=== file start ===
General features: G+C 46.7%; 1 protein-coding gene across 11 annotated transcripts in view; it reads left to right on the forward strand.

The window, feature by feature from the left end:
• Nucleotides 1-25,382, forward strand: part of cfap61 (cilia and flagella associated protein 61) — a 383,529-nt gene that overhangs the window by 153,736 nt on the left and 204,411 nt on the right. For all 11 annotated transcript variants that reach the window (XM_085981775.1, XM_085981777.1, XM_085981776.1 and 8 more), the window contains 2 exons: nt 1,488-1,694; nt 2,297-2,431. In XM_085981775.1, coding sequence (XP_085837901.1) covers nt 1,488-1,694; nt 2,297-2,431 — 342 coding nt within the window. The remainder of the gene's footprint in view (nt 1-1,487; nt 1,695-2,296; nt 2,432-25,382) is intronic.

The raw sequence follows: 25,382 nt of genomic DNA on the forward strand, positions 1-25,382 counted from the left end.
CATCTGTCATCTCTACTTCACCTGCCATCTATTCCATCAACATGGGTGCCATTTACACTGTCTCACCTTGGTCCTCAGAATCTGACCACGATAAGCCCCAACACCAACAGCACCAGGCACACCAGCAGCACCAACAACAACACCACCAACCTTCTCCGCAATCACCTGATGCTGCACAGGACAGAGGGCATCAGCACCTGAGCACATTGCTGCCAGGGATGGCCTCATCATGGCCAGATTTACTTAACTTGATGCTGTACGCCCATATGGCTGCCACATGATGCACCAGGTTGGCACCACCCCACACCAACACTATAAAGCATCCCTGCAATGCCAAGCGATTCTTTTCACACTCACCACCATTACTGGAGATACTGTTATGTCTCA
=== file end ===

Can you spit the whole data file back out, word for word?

General features: G+C 46.7%; 1 protein-coding gene across 11 annotated transcripts in view; it reads left to right on the forward strand.

The window, feature by feature from the left end:
• Nucleotides 1-25,382, forward strand: part of cfap61 (cilia and flagella associated protein 61) — a 383,529-nt gene that overhangs the window by 153,736 nt on the left and 204,411 nt on the right. For all 11 annotated transcript variants that reach the window (XM_085981775.1, XM_085981777.1, XM_085981776.1 and 8 more), the window contains 2 exons: nt 1,488-1,694; nt 2,297-2,431. In XM_085981775.1, coding sequence (XP_085837901.1) covers nt 1,488-1,694; nt 2,297-2,431 — 342 coding nt within the window. The remainder of the gene's footprint in view (nt 1-1,487; nt 1,695-2,296; nt 2,432-25,382) is intronic.

The raw sequence follows: 25,382 nt of genomic DNA on the forward strand, positions 1-25,382 counted from the left end.
CATCTGTCATCTCTACTTCACCTGCCATCTATTCCATCAACATGGGTGCCATTTACACTGTCTCACCTTGGTCCTCAGAATCTGACCACGATAAGCCCCAACACCAACAGCACCAGGCACACCAGCAGCACCAACAACAACACCACCAACCTTCTCCGCAATCACCTGATGCTGCACAGGACAGAGGGCATCAGCACCTGAGCACATTGCTGCCAGGGATGGCCTCATCATGGCCAGATTTACTTAACTTGATGCTGTACGCCCATATGGCTGCCACATGATGCACCAGGTTGGCACCACCCCACACCAACACTATAAAGCATCCCTGCAATGCCAAGCGATTCTTTTCACACTCACCACCATTACTGGAGATACTGTTATGTCTCA